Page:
Gender equality

Women Don’t Need Sanitary Pads, But Freedom From Gender-Based Violence

As we roll out 2011 and we ready ourselves again for new struggles, battles left unfinished in past and opportunities ahead, I am afraid that this is the same pattern as of last year and the many years past. In 2010 the announcing of the next 10 years as the decade of the women left a lot to be desired. The calls and numerous statements made to stop gender-based violence, raping of women and children, killing of lesbians and decriminalising same sex coupling, decriminalising of sex work and HIV/AIDS have gone unheard with no response from our leadership in Africa.

Call for More Advocacy for Girls Education

The Forum for African Women Educationalists (FAWE), Rwanda Chapter says it would like to have additional policies and continued advocacy in order to further boost girls' education in that country.

Speaking at an annual general meeting, where the organisation's members received the 2009-2010 report and discussed plans for the following year, FAWE president, Kathy Kantengwa, she was concerned the mindsets of some people are not favorable to girls' education and that needed to change.

One Struggle That Does Not Have To Continue

As Women's Month comes to a close, I hope this year's celebration has provided us men an opportunity to reflect about our role in an ongoing struggle facing South Africans today.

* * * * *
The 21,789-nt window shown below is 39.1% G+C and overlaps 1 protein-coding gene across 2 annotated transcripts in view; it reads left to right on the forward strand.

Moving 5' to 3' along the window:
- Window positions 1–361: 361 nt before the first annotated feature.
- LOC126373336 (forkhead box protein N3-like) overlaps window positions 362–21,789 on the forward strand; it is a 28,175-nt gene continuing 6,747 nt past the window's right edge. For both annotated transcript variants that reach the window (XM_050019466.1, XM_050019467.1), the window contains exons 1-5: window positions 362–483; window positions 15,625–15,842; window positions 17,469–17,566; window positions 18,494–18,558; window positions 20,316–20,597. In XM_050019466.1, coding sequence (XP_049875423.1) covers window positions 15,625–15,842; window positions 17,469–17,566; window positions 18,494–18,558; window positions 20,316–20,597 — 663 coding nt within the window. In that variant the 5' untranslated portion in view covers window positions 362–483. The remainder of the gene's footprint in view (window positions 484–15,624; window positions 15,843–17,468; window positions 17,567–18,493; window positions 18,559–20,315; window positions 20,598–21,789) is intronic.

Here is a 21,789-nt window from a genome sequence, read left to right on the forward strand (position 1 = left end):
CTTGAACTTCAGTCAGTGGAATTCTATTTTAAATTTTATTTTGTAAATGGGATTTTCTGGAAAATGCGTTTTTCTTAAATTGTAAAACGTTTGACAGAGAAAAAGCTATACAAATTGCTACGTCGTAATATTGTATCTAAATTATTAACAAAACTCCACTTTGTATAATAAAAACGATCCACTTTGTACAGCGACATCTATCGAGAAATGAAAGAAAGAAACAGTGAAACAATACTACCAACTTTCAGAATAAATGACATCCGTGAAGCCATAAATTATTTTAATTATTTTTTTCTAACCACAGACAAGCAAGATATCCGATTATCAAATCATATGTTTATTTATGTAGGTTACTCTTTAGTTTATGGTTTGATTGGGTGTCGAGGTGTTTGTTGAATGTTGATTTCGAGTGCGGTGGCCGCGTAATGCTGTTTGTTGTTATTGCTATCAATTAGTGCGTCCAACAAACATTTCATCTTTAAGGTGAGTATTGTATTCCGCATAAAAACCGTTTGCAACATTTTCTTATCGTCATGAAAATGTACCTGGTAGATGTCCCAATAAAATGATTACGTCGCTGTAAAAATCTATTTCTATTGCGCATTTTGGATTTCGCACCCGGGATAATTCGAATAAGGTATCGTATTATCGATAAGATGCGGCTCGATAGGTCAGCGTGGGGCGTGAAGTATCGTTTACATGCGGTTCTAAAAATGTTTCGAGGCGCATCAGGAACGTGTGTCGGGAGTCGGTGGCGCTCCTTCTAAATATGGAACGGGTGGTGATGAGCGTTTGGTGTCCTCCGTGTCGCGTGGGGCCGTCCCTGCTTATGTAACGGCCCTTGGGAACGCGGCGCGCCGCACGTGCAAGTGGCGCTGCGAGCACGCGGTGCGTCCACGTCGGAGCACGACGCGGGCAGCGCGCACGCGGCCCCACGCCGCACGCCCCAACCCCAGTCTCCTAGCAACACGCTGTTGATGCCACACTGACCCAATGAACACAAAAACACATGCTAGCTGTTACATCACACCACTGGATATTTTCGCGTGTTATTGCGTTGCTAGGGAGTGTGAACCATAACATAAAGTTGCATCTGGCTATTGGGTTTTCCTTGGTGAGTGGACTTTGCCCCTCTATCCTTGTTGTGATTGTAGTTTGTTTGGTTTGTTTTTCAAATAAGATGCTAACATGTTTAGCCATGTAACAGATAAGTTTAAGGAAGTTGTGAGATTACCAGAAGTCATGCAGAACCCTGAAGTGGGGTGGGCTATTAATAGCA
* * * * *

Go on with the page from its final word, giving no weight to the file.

It is the struggle to achieve gender equality and the struggle to respect the rights of all women in our country. And as men we should be asking ourselves difficult, unconventional and uncomfortable questions, such as: Does the empowerment of women mean that we should feel threatened?

Advocating for Sex Workers’ Rights

On 3 March 2001, a gathering organised by Durbar Mahila Samanwaya Committee, a Calcutta-based group consisting of over 50 000 sex workers and members of their communities, was held in India. The result of this gathering subsequently led to sex worker groups across the world celebrating 3 March as International Sex Workers' Rights Day.

Polygamy, Promiscuity and Progressive Leadership

If nothing else, President Jacob Zuma's belated apology about his out-of-wedlock child with Sonono Khoza following unprecedented outrage at the way he has demeaned the highest office in the land has shown the power of public opinion in a democracy. We have also established once and for all that the personal is political and that leaders must practice what they preach where HIV and AIDS is concerned.

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